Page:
DL v EL (Hague Abduction Convention: effect of reversal of return order on appeal): FD 17 Jan 2013

F sought the return of his son K to the US. K had been brought here by M after a court order in the US,but the father subsequently appealed sucessfully, obtaining an order for K’s return. M said that the UK court had originally and correctly found K to be habitually resident in the UK, and that her bringing him here was not wrongful, being in pursuance of the court order.
Held: Return was refused. There is now no distinction to be drawn between the test according to our domestic law, the test expounded by the ECJ Court of Justice of the European Union in Proceedings brought by A (Case C-523/07 [2010] Fam 42 and Mercredi v Chaffe (cited above) and the autonomous law of the Hague Convention.
Sir Peter Singer compared the French and English texts of the judgment, which showed that the French text had almost throughout used ‘stabilite’ rather than permanence and in the one place where it did use ‘permanence’ it was as an alternative to ‘habituelle’.

Sir Peter Singer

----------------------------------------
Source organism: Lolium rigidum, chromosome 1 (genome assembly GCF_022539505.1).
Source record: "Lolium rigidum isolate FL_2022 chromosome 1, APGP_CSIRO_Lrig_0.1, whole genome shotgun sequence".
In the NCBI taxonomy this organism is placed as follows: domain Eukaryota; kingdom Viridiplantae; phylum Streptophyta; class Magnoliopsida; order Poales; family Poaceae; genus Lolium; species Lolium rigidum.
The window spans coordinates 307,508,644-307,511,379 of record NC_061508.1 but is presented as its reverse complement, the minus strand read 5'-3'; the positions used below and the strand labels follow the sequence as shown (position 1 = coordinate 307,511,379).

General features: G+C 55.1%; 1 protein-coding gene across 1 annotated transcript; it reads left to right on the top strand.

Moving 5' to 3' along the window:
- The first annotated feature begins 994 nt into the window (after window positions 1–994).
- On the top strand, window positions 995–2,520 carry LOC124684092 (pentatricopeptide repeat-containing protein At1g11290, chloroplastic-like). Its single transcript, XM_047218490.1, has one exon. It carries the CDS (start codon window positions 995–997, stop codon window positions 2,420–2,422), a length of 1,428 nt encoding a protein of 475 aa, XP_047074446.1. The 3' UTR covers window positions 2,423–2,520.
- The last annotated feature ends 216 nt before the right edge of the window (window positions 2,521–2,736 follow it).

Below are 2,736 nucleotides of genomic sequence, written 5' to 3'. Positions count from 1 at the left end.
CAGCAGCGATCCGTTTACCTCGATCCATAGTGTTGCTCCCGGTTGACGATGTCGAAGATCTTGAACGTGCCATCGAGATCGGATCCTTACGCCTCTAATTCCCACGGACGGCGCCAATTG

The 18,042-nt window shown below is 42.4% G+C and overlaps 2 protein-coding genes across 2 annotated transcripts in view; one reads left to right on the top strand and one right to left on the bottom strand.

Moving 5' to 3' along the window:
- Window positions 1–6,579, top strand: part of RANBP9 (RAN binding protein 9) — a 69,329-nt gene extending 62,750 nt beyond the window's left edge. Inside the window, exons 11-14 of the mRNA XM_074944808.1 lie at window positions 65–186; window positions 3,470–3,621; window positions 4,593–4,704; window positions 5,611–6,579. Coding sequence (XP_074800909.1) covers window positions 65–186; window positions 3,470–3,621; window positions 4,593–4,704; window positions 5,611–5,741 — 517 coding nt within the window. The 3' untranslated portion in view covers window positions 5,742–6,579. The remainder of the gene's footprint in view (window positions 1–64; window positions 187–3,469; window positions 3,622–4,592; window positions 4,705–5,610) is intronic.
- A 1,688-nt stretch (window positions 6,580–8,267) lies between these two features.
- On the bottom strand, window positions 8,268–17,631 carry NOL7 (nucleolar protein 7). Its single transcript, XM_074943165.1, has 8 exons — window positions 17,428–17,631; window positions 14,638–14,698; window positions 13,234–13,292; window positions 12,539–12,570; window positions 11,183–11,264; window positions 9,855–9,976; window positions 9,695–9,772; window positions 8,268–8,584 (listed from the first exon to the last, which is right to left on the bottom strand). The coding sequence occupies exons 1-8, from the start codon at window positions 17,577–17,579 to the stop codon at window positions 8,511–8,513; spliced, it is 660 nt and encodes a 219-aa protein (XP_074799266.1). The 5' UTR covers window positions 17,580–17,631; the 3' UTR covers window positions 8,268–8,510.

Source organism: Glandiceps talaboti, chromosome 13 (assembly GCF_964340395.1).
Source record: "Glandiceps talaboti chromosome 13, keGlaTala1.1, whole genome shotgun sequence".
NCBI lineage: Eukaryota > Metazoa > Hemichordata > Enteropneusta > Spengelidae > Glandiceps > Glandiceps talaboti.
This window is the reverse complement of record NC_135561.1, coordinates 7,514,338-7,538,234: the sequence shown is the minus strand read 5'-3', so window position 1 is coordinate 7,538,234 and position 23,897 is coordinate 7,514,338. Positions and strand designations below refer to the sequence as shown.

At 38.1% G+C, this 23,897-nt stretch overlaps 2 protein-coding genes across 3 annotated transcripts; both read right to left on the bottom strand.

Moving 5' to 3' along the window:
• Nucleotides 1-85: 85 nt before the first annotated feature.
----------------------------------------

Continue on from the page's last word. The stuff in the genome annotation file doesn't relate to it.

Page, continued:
[2013] EWHC 49 (Fam), [2013] Fam Law 521, [2013] 2 FLR 163
Child Abduction and Custody Act 1985, 1980 Hague Convention on the Civil Aspects of International Child Abduction
England and Wales
CitedMercredi v Richard Chaffe (Area of Freedom, Security And Justice) ECJ 22-Dec-2010
ECJ Judicial cooperation in civil matters – Regulation (EC) No 2201/2003 – Matrimonial matters and parental responsibility – Child whose parents are not married – Concept of ‘habitual residence’ of an infant – . .

Cited by:
At First InstanceRe KL (A Child) SC 4-Dec-2013
How should the courts of this country react when a child is brought here pursuant to an order made abroad in proceedings under the Hague Convention on the Civil Aspects of International Child Abduction which is later over-turned on appeal? K was a . .
CitedA v A and another (Children) (Children: Habitual Residence) (Reunite International Child Abduction Centre intervening) SC 9-Sep-2013
Acquisition of Habitual Residence
Habitual residence can in principle be lost and another habitual residence acquired on the same day.
Held: The provisions giving the courts of a member state jurisdiction also apply where there is an alternative jurisdiction in a non-member . .

Lists of cited by and citing cases may be incomplete.

Children, International

Updated: 20 November 2021; Ref: scu.515531